## Abstract

This note discusses a minor mathematical error and a problematic mathematical assumption in Luria and Delbrück's (1943) classic article on fluctuation analysis. In addition to suggesting remedial measures, the note provides information on the latest development of techniques for estimating mutation rates using data from fluctuation experiments.

THE fluctuation test protocol devised by Luria and Delbrück (1943) still serves as the basis for estimating microbial mutation rates today, although later developments have resulted in much improved methods. Among the later contributions that enhanced our ability to analyze fluctuation experiments are those made by Lea and Coulson (1949), Armitage (1952), Crump and Hoel (1974), Mandelbrot (1974), Koch (1982), Stewart *et al.* (1990), Ma *et al.* (1992), Jones *et al.* (1994), and many others found in a recent review (Zheng 1999). Rosche and Foster's (2000) critical comparison of the then existing methods is a useful guide for biologists. One goal of this note is to notify the reader of the latest developments that can further help biologists improve their ability to measure mutation rates. Another goal is to discuss a minor mathematical error and a problematic mathematical assumption in Luria and Delbrück's (1943) article that have caused lingering confusion. Previous attempts to clarify the confusion were scarce and to a large extent failed to resolve some relevant practical issues. As a result, the genetics literature is increasingly fraught with mutation rates that were computed using either incorrect or unreliable methods. It appears helpful that the minor error and the problematic assumption are explained and remedial measures are provided. I begin with a paradox that has puzzled many.

In a fluctuation experiment, each of *n* parallel cultures is seeded at time zero with *N*_{0} nonmutant cells for incubation. At a later time *T* each culture has about *N _{T}* nonmutant cells and the contents of each culture are plated to facilitate counting of mutants existing at time

*T*in the

*n*cultures. This process results in experimental data in the form of

*X*

_{1},

*X*

_{2},…,

*X*, the numbers of mutants existing in the

_{n}*n*cultures immediately before plating. If

*z*of the

*n*cultures still remain devoid of mutant cells at time

*T*, Luria and Delbrück's (1943)

*P*

_{0}method estimates the mutation rate by(1)with . Although Luria and Delbrück did not give the above equation, their numerical example on page 507 clearly indicates that they used (1) to estimate mutation rates defined as “mutations per bacterium per division cycle.” This definition of mutation rates has been widely accepted, and throughout this note the term “mutation rate” is used in that sense. In other words, a mutation rate is the probability that a cell undergoes a mutation during the cell's life cycle. Using the same definition, Lederberg (1951, p. 99) argued that mutation rates should be estimated by(2)Lederberg's reasoning runs as follows. In each culture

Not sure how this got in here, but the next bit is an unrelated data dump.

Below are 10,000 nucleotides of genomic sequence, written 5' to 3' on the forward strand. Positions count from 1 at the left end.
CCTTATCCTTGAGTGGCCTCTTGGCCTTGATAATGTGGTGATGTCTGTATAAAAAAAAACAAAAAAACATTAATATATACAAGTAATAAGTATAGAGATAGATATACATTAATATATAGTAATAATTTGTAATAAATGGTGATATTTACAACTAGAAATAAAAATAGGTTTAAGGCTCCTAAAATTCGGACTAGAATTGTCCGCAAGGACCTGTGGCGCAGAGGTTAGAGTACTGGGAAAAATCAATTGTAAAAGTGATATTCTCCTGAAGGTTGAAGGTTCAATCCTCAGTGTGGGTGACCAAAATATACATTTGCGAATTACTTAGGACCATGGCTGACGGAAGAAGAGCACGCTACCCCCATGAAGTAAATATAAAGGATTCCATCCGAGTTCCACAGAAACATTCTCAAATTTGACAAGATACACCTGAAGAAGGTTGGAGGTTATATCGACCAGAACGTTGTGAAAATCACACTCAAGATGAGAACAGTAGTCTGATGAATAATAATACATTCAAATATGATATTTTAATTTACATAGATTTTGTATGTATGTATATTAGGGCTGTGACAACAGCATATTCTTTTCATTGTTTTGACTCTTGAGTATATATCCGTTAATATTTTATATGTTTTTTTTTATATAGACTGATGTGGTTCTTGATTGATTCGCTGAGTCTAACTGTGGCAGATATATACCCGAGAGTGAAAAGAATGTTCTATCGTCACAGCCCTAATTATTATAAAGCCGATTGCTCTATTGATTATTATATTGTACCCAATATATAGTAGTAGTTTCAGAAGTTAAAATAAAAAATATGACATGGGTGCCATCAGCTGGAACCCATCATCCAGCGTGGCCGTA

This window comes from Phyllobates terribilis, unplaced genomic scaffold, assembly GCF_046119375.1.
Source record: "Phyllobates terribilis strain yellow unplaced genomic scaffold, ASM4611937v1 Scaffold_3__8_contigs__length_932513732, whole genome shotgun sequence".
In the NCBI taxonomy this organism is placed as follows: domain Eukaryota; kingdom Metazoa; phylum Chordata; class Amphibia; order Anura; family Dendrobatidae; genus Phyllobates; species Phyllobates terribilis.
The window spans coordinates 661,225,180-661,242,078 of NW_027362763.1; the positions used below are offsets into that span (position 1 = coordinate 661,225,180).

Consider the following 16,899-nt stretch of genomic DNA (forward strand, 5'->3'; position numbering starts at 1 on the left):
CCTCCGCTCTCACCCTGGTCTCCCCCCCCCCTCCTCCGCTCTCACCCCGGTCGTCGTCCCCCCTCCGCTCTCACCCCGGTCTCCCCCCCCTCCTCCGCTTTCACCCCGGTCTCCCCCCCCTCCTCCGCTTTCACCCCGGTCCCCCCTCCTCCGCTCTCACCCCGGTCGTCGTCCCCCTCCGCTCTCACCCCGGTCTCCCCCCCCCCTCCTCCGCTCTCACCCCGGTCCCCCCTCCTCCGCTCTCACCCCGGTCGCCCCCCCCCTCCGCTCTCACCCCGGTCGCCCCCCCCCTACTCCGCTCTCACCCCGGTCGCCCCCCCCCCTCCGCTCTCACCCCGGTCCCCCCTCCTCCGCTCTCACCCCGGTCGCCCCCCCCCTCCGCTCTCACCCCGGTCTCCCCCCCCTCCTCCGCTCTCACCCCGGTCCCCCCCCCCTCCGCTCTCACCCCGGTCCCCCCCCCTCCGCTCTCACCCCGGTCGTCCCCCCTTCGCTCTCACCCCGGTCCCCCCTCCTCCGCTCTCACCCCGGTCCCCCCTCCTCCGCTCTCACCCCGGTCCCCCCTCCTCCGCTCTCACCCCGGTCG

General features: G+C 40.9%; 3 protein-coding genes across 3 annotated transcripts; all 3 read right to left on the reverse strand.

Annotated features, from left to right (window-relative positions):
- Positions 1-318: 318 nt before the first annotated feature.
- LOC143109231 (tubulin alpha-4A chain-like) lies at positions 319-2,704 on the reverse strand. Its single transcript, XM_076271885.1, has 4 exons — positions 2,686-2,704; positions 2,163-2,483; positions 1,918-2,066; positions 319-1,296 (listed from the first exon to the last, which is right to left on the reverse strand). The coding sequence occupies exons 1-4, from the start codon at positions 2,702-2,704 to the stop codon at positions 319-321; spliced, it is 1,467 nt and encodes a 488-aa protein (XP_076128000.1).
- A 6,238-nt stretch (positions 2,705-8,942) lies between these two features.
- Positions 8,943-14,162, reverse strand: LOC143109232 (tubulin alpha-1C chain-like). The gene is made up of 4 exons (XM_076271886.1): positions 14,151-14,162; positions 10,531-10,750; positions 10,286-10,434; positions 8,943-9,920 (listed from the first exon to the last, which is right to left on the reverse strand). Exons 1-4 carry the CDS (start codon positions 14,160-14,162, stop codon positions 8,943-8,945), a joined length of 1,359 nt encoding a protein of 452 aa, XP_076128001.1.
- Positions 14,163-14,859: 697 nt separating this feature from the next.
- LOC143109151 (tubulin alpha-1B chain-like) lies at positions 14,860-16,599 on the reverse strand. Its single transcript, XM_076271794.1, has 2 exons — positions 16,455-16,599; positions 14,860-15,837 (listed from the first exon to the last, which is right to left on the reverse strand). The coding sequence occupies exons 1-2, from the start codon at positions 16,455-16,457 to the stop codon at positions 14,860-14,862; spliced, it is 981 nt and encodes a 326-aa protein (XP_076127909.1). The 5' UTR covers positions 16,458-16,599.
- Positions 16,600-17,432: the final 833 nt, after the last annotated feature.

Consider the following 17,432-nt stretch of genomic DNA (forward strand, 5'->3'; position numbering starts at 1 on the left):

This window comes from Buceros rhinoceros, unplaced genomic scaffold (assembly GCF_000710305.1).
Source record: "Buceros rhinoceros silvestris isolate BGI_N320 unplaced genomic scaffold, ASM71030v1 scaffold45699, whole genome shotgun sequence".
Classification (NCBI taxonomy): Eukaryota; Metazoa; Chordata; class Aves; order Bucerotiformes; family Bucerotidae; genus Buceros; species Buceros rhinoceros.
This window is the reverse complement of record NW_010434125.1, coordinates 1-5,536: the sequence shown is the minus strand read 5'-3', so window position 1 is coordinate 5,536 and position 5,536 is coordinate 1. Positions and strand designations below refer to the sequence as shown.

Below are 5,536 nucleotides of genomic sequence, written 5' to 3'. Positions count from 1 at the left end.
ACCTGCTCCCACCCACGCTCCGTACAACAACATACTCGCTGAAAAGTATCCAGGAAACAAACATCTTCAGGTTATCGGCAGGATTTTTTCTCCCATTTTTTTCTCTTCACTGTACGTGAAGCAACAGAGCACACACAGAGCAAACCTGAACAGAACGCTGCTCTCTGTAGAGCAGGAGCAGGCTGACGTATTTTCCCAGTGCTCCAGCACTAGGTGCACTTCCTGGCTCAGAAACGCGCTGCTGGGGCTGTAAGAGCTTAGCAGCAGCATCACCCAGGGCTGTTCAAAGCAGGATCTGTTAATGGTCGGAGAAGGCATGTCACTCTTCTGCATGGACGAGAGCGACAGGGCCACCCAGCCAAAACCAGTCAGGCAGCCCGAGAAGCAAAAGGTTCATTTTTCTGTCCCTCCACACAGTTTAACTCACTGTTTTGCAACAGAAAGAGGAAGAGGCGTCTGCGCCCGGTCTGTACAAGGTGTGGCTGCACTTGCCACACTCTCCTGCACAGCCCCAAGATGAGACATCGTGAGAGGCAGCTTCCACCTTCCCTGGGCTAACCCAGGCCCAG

*N*−

_{T}*N*

_{0}cellular divisions have happened. If μ

_{0}is the mutation rate, the probability that a culture is devoid of mutants after

*N*−

_{T}*N*

_{0}cellular divisions isEquating

*P*

_{0}with yields an estimator of μ

_{0}in the form of (2). Thus Equations 1 and 2, differing by a factor of log 2, aim at estimating the same quantity.

This paradox has led some to seek justifications of (1) (*e.g.*, Hayes 1968, p. 194, and Drake 1970, p. 49) and others to cast doubt on it (*e.g.*, Lea and Coulson 1949, p. 266, and Kondo 1972). No consensus has emerged. A helpful approach to clarifying this issue is to present an argument that not only reinforces the validity of (2) but also highlights what was overlooked by Luria and Delbrück in arriving at (1). Note that Luria and Delbrück used average doubling time divided by log 2 to measure time, rendering their derivation of (1) unnecessarily difficult to understand. I use clock time by introducing an explicit cell growth parameter β. Specifically, the nonmutant population size at time *t*, denoted by *N*(*t*), is modeled by an exponential function *N*(*t*) = *N*_{0}*e*^{βt}. Thus, occurrence of mutation is assumed to be governed by a Poisson process having intensity function μ*N*_{0}*e*^{βt}. Because the probability of a mutation occurring in a small time interval (*t*, *t* + Δ*t*) is approximately μ*N*_{0}*e*^{βt}Δ*t*, the parameter μ is often called the probability of mutation per cell per unit time. However, except for time points *t* = 0 and *t* = *t _{k}* with

*t*= β

_{k}^{−1}log(

*k*/

*N*

_{0}) for

*k*= 1, 2…,

*N*(

*t*) =

*N*

_{0}

*e*

^{βt}does not represent the actual population size at time

*t*, because

*N*(

*t*) is a positive integer if and only if

*t*= 0 or

*t*=

*t*for some

_{k}*k*. A literal interpretation of μ as “mutation per cell per unit time” out of the intended context can lead to unexpected results, as the following analysis demonstrates.